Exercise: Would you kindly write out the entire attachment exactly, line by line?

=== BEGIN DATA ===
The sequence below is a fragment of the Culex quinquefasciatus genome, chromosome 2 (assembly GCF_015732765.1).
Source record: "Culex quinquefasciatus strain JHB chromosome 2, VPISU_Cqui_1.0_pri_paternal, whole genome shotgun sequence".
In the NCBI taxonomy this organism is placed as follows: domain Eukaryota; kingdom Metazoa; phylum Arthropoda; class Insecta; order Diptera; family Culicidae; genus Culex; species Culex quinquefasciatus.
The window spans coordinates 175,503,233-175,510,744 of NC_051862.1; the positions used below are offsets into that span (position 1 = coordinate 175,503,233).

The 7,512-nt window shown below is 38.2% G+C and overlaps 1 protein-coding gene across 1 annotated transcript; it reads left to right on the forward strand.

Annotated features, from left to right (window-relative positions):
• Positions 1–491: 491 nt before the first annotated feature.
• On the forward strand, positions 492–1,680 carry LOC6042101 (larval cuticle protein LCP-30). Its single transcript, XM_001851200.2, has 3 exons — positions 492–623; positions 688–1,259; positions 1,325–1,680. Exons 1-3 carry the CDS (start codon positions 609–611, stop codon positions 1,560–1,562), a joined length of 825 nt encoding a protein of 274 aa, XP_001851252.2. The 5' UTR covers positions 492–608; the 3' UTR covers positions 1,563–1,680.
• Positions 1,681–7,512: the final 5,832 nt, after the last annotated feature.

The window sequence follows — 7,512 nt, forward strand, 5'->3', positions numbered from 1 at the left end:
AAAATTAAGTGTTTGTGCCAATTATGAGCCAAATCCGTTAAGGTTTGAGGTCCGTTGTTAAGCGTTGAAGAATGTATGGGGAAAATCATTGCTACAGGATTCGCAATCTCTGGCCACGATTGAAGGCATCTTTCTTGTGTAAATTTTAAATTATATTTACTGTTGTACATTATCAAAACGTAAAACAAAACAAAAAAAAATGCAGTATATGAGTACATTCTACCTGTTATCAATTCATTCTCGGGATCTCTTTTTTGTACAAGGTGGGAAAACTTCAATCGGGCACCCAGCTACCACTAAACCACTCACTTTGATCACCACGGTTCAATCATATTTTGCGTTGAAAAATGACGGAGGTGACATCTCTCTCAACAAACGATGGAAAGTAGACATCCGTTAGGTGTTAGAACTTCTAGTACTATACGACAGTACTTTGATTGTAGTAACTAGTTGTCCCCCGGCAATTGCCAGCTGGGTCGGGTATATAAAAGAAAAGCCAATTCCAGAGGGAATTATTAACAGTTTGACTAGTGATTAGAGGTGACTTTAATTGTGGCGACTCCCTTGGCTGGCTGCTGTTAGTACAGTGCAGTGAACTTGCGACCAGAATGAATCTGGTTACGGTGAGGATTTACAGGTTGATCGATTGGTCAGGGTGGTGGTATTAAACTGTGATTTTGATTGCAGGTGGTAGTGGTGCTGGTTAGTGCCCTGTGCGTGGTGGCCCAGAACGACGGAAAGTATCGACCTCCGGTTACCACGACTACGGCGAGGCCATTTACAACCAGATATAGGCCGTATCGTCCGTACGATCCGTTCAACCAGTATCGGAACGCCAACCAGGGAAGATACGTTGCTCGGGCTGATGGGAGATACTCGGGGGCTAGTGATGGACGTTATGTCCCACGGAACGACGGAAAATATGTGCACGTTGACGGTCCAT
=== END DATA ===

The sequence below is a fragment of the Culex quinquefasciatus genome, chromosome 2 (assembly GCF_015732765.1).
Source record: "Culex quinquefasciatus strain JHB chromosome 2, VPISU_Cqui_1.0_pri_paternal, whole genome shotgun sequence".
In the NCBI taxonomy this organism is placed as follows: domain Eukaryota; kingdom Metazoa; phylum Arthropoda; class Insecta; order Diptera; family Culicidae; genus Culex; species Culex quinquefasciatus.
The window spans coordinates 175,503,233-175,510,744 of NC_051862.1; the positions used below are offsets into that span (position 1 = coordinate 175,503,233).

The 7,512-nt window shown below is 38.2% G+C and overlaps 1 protein-coding gene across 1 annotated transcript; it reads left to right on the forward strand.

Annotated features, from left to right (window-relative positions):
• Positions 1–491: 491 nt before the first annotated feature.
• On the forward strand, positions 492–1,680 carry LOC6042101 (larval cuticle protein LCP-30). Its single transcript, XM_001851200.2, has 3 exons — positions 492–623; positions 688–1,259; positions 1,325–1,680. Exons 1-3 carry the CDS (start codon positions 609–611, stop codon positions 1,560–1,562), a joined length of 825 nt encoding a protein of 274 aa, XP_001851252.2. The 5' UTR covers positions 492–608; the 3' UTR covers positions 1,563–1,680.
• Positions 1,681–7,512: the final 5,832 nt, after the last annotated feature.

The window sequence follows — 7,512 nt, forward strand, 5'->3', positions numbered from 1 at the left end:
AAAATTAAGTGTTTGTGCCAATTATGAGCCAAATCCGTTAAGGTTTGAGGTCCGTTGTTAAGCGTTGAAGAATGTATGGGGAAAATCATTGCTACAGGATTCGCAATCTCTGGCCACGATTGAAGGCATCTTTCTTGTGTAAATTTTAAATTATATTTACTGTTGTACATTATCAAAACGTAAAACAAAACAAAAAAAAATGCAGTATATGAGTACATTCTACCTGTTATCAATTCATTCTCGGGATCTCTTTTTTGTACAAGGTGGGAAAACTTCAATCGGGCACCCAGCTACCACTAAACCACTCACTTTGATCACCACGGTTCAATCATATTTTGCGTTGAAAAATGACGGAGGTGACATCTCTCTCAACAAACGATGGAAAGTAGACATCCGTTAGGTGTTAGAACTTCTAGTACTATACGACAGTACTTTGATTGTAGTAACTAGTTGTCCCCCGGCAATTGCCAGCTGGGTCGGGTATATAAAAGAAAAGCCAATTCCAGAGGGAATTATTAACAGTTTGACTAGTGATTAGAGGTGACTTTAATTGTGGCGACTCCCTTGGCTGGCTGCTGTTAGTACAGTGCAGTGAACTTGCGACCAGAATGAATCTGGTTACGGTGAGGATTTACAGGTTGATCGATTGGTCAGGGTGGTGGTATTAAACTGTGATTTTGATTGCAGGTGGTAGTGGTGCTGGTTAGTGCCCTGTGCGTGGTGGCCCAGAACGACGGAAAGTATCGACCTCCGGTTACCACGACTACGGCGAGGCCATTTACAACCAGATATAGGCCGTATCGTCCGTACGATCCGTTCAACCAGTATCGGAACGCCAACCAGGGAAGATACGTTGCTCGGGCTGATGGGAGATACTCGGGGGCTAGTGATGGACGTTATGTCCCACGGAACGACGGAAAATATGTGCACGTTGACGGTCCAT